How To Spend 24 Hours in Xi’an

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Xi’an is a busy urban city that many would say requires more than a day to experience. But what if you only have 24 hours?

Xi'an China 24 hours

 

9:00am – Terracotta Army

It would be a crime to visit Xi’an and miss the Terracotta Army, so start your day nice and early to be able to devote as much time as you need here. You can get to the Warriors by going to the central Xi’an railway station and catching the 306 bus which you’ll find left about 200 meters from the exit of the station.

There is a handy tourist information office right outside the exit if you can’t find it and they will direct you. We paid 7RMB/£0.80/$1.06 each for a return, and a lady came round on the bus to give us our ticket.

This is by far the cheapest and I think easiest way to get there as a taxi is going to cost you 10x more. The bus leaves every 10 minutes so you are not going to have to wait long. The journey takes around an hour but is well worth it when you reach your destination. Public transport is so cheap in China that you can’t really avoid it!

After walking through the scenic area that I imagine would look beautiful in the spring time, you’ll find yourself in a large square area with a museums and the pits where the statues lie. We wandered around the museums for a while but were itching to see what all the fuss was about to be honest!

Broken Terracotta Warriors - Xi'an

It’s not often that either of us are lost for words, but the Terracotta Army definitely gave us enough to think about, instead of nattering away whilst checking out a big tourist attractions, like we usually do.

Not only were there such a large number of statues, but the details were incredible and different on each and every one. Obviously, a lot of the mud had worn away some features, especially on the horses, but they were truly a breath-taking sight.

Terracotta Horse in a Swing - Xi'an

We spent 3 hours looking around the Terracotta Warriors which I think is more than enough time. Entry was 120 yuan each and there are plenty of tour guides waiting to take you round for varying prices.

We didn’t take a tour guide as we were on a budget and I would only recommend one if you really are interested in the fine details as the English translation on the plaques is very good. You’ll learn a lot about the Terracotta Warriors and the history of the First Emperor of China.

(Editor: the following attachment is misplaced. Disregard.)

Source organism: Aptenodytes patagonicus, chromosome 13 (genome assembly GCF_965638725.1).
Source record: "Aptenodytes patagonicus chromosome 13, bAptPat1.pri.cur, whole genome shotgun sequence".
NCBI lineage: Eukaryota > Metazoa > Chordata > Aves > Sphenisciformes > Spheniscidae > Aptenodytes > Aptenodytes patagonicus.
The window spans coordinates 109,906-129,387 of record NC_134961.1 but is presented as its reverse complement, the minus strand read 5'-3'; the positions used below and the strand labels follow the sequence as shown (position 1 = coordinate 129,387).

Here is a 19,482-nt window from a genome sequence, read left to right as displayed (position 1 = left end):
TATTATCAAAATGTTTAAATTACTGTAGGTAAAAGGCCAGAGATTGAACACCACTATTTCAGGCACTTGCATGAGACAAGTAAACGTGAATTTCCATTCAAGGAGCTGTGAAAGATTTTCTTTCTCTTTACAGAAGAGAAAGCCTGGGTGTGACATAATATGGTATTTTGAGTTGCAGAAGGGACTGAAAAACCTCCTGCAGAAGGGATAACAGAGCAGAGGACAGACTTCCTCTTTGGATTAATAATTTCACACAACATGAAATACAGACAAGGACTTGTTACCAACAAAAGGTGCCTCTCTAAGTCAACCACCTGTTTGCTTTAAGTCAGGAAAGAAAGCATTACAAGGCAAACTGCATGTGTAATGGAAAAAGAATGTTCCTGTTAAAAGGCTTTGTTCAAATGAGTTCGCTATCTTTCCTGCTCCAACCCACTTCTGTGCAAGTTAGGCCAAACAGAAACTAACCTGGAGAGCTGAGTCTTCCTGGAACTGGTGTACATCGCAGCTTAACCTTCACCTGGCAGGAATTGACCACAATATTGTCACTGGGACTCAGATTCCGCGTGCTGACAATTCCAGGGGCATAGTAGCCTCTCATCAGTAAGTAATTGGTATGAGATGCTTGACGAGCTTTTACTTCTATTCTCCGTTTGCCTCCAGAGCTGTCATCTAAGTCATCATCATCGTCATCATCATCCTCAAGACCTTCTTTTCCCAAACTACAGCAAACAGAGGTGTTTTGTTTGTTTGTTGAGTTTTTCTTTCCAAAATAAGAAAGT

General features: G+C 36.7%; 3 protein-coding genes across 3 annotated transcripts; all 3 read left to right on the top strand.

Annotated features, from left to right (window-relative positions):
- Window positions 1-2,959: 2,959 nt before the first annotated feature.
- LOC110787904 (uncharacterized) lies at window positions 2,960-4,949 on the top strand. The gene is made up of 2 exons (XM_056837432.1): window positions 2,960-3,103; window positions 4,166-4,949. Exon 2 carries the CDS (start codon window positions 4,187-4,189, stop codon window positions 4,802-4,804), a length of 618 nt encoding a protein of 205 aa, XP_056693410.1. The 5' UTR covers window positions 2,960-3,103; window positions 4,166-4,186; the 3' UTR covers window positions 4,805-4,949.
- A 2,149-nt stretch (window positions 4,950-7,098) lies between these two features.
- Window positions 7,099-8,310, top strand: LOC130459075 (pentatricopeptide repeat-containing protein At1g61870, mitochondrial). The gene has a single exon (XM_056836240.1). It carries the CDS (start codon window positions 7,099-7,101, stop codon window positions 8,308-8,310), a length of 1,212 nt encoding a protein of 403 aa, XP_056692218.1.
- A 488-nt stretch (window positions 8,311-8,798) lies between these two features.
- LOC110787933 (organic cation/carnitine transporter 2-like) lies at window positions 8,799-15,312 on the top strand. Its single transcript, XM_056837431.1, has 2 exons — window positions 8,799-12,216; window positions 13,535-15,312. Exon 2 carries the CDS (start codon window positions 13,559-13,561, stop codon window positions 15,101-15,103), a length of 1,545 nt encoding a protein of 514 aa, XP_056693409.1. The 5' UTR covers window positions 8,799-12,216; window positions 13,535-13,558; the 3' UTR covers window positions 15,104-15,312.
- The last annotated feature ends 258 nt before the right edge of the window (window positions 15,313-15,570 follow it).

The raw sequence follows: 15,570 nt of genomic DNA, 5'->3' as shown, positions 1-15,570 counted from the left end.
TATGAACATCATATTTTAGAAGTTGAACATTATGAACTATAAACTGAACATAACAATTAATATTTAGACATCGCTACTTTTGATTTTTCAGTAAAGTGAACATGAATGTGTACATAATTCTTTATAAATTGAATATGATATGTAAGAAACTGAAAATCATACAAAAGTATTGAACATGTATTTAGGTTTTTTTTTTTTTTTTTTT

We also paid 10 yuan to have a member of staff take a few pictures with our own camera in front of a wall of soldiers, which we thought was a nice touch – normally you’re ripped off at places like this and are charged at least a tenner to have a camera automatically flash on your shiny forehead!

Selfie with Terracotta Warriors - Xi'an

As you leave the pit areas, there is a shop where you can buy miniature (and huge) versions of the soliders. We bought one who stands at about 25cm for 250 yuan as a little reminder of our visit, but there are a lot of other options.

Further on, there is a street of shops and stalls selling pretty much the same things, but I don’t imagine anything here is made from actual terracotta.

There are also restaurants along here (including KFC, which I thought took away from the historical Chinese vibe…) so you might want to snack up before your bus journey back. You’ll find a variety of dishes from all over China, including food from Beijing.

The bus leaves from the exact spot it dropped you off at the entrance to the Terracotta Warriors so after 3 hours expect to be back in Xi’an by 14:00.

14:00pm – Drum and Bell Towers

Right next to the Muslim quarter in Xi’an are the famous drum and bell towers. Named because one has drums in and one has a bell…..dare you to guess which one.

Sounds like it might be a bit tedious but the surrounding area of the towers is very well looked after and there are some good views and picture opportunities by going to see them. We also wandered around the city and found a gorgeous park, where a few elderly couples were dancing the day away.

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15:00 – Muslim Quarter